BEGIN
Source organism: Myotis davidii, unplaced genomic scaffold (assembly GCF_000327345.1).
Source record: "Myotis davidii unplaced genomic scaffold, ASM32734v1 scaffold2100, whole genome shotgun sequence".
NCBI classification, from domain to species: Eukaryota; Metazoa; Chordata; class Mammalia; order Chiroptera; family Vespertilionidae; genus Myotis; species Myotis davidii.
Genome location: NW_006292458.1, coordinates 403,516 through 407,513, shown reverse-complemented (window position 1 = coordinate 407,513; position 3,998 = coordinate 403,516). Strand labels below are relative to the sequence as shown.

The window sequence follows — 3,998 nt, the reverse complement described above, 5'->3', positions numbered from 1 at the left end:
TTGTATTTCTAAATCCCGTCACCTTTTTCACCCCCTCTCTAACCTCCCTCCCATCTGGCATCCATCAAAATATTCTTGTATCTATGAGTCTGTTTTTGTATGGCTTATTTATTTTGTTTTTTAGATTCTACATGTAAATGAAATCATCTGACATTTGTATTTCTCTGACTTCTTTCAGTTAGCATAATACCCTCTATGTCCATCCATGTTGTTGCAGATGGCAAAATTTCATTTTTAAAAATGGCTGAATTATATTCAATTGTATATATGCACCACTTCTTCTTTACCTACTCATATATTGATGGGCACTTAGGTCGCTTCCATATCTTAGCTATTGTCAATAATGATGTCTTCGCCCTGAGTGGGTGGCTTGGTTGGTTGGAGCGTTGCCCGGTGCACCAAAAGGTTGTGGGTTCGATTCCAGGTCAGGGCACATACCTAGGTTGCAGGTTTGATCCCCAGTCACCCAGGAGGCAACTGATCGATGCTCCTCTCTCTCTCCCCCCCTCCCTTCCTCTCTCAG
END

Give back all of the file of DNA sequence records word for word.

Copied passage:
Source organism: Myotis davidii, unplaced genomic scaffold (assembly GCF_000327345.1).
Source record: "Myotis davidii unplaced genomic scaffold, ASM32734v1 scaffold2100, whole genome shotgun sequence".
NCBI classification, from domain to species: Eukaryota; Metazoa; Chordata; class Mammalia; order Chiroptera; family Vespertilionidae; genus Myotis; species Myotis davidii.
Genome location: NW_006292458.1, coordinates 403,516 through 407,513, shown reverse-complemented (window position 1 = coordinate 407,513; position 3,998 = coordinate 403,516). Strand labels below are relative to the sequence as shown.

The window sequence follows — 3,998 nt, the reverse complement described above, 5'->3', positions numbered from 1 at the left end:
TTGTATTTCTAAATCCCGTCACCTTTTTCACCCCCTCTCTAACCTCCCTCCCATCTGGCATCCATCAAAATATTCTTGTATCTATGAGTCTGTTTTTGTATGGCTTATTTATTTTGTTTTTTAGATTCTACATGTAAATGAAATCATCTGACATTTGTATTTCTCTGACTTCTTTCAGTTAGCATAATACCCTCTATGTCCATCCATGTTGTTGCAGATGGCAAAATTTCATTTTTAAAAATGGCTGAATTATATTCAATTGTATATATGCACCACTTCTTCTTTACCTACTCATATATTGATGGGCACTTAGGTCGCTTCCATATCTTAGCTATTGTCAATAATGATGTCTTCGCCCTGAGTGGGTGGCTTGGTTGGTTGGAGCGTTGCCCGGTGCACCAAAAGGTTGTGGGTTCGATTCCAGGTCAGGGCACATACCTAGGTTGCAGGTTTGATCCCCAGTCACCCAGGAGGCAACTGATCGATGCTCCTCTCTCTCTCCCCCCCTCCCTTCCTCTCTCAG